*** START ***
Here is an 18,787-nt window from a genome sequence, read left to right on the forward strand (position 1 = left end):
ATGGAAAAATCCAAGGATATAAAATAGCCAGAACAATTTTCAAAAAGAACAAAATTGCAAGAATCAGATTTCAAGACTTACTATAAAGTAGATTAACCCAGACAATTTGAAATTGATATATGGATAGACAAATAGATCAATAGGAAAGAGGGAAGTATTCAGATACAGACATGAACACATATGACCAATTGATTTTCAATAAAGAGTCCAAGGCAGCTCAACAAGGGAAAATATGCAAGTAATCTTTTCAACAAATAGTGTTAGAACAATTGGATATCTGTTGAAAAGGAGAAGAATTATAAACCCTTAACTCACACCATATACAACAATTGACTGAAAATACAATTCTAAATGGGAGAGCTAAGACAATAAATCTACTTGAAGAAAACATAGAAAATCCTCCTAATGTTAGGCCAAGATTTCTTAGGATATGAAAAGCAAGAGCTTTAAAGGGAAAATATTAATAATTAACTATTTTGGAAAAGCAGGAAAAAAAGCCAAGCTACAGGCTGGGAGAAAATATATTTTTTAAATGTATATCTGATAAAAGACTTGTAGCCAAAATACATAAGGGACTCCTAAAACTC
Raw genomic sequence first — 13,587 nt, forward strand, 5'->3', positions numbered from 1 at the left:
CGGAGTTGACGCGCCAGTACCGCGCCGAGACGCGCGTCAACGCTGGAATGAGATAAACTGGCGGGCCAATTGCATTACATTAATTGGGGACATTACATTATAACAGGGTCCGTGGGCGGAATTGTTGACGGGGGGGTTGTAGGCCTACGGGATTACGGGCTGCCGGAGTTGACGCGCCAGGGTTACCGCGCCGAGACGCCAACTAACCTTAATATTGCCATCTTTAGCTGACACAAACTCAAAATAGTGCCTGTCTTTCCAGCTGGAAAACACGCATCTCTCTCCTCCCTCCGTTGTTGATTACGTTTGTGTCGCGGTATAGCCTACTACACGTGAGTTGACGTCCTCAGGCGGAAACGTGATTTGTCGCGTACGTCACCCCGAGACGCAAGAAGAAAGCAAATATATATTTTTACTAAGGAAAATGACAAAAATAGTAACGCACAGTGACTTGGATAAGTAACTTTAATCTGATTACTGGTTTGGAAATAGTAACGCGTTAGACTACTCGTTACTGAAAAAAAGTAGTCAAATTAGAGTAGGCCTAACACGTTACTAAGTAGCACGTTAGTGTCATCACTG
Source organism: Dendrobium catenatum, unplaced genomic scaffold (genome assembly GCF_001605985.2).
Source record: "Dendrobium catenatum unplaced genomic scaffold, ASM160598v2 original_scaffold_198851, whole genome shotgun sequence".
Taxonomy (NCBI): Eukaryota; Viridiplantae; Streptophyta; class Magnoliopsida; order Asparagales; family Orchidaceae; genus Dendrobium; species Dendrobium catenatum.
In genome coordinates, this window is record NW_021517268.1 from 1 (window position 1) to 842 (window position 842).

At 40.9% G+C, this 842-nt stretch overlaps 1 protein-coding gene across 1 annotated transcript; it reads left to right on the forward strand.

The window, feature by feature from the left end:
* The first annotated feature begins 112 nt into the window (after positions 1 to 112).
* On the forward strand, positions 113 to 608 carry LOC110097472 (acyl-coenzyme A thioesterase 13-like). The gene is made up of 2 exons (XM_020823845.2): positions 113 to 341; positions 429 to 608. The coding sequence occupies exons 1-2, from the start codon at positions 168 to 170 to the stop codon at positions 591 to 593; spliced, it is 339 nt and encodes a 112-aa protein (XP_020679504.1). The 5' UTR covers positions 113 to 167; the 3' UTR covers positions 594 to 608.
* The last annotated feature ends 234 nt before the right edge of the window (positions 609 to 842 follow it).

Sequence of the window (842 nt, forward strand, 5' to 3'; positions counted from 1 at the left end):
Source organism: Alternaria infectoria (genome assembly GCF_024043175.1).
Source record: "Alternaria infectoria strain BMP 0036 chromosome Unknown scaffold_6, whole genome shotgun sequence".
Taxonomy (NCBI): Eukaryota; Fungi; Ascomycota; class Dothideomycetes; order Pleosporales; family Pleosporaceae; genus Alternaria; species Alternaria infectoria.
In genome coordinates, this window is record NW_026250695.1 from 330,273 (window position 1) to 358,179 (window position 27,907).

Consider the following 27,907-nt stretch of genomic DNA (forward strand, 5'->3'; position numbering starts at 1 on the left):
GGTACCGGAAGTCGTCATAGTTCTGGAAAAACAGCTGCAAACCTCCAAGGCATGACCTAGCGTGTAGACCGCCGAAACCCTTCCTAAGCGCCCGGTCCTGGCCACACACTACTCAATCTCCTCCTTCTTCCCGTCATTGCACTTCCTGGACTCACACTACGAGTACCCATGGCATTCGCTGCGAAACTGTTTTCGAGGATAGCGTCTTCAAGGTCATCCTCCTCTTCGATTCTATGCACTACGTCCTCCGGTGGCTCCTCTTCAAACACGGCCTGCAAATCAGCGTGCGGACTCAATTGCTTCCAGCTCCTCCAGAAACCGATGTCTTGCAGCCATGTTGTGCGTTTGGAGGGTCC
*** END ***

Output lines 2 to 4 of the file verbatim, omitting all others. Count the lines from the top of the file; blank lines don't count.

ATGGAAAAATCCAAGGATATAAAATAGCCAGAACAATTTTCAAAAAGAACAAAATTGCAAGAATCAGATTTCAAGACTTACTATAAAGTAGATTAACCCAGACAATTTGAAATTGATATATGGATAGACAAATAGATCAATAGGAAAGAGGGAAGTATTCAGATACAGACATGAACACATATGACCAATTGATTTTCAATAAAGAGTCCAAGGCAGCTCAACAAGGGAAAATATGCAAGTAATCTTTTCAACAAATAGTGTTAGAACAATTGGATATCTGTTGAAAAGGAGAAGAATTATAAACCCTTAACTCACACCATATACAACAATTGACTGAAAATACAATTCTAAATGGGAGAGCTAAGACAATAAATCTACTTGAAGAAAACATAGAAAATCCTCCTAATGTTAGGCCAAGATTTCTTAGGATATGAAAAGCAAGAGCTTTAAAGGGAAAATATTAATAATTAACTATTTTGGAAAAGCAGGAAAAAAAGCCAAGCTACAGGCTGGGAGAAAATATATTTTTTAAATGTATATCTGATAAAAGACTTGTAGCCAAAATACATAAGGGACTCCTAAAACTC
Raw genomic sequence first — 13,587 nt, forward strand, 5'->3', positions numbered from 1 at the left:
CGGAGTTGACGCGCCAGTACCGCGCCGAGACGCGCGTCAACGCTGGAATGAGATAAACTGGCGGGCCAATTGCATTACATTAATTGGGGACATTACATTATAACAGGGTCCGTGGGCGGAATTGTTGACGGGGGGGTTGTAGGCCTACGGGATTACGGGCTGCCGGAGTTGACGCGCCAGGGTTACCGCGCCGAGACGCCAACTAACCTTAATATTGCCATCTTTAGCTGACACAAACTCAAAATAGTGCCTGTCTTTCCAGCTGGAAAACACGCATCTCTCTCCTCCCTCCGTTGTTGATTACGTTTGTGTCGCGGTATAGCCTACTACACGTGAGTTGACGTCCTCAGGCGGAAACGTGATTTGTCGCGTACGTCACCCCGAGACGCAAGAAGAAAGCAAATATATATTTTTACTAAGGAAAATGACAAAAATAGTAACGCACAGTGACTTGGATAAGTAACTTTAATCTGATTACTGGTTTGGAAATAGTAACGCGTTAGACTACTCGTTACTGAAAAAAAGTAGTCAAATTAGAGTAGGCCTAACACGTTACTAAGTAGCACGTTAGTGTCATCACTG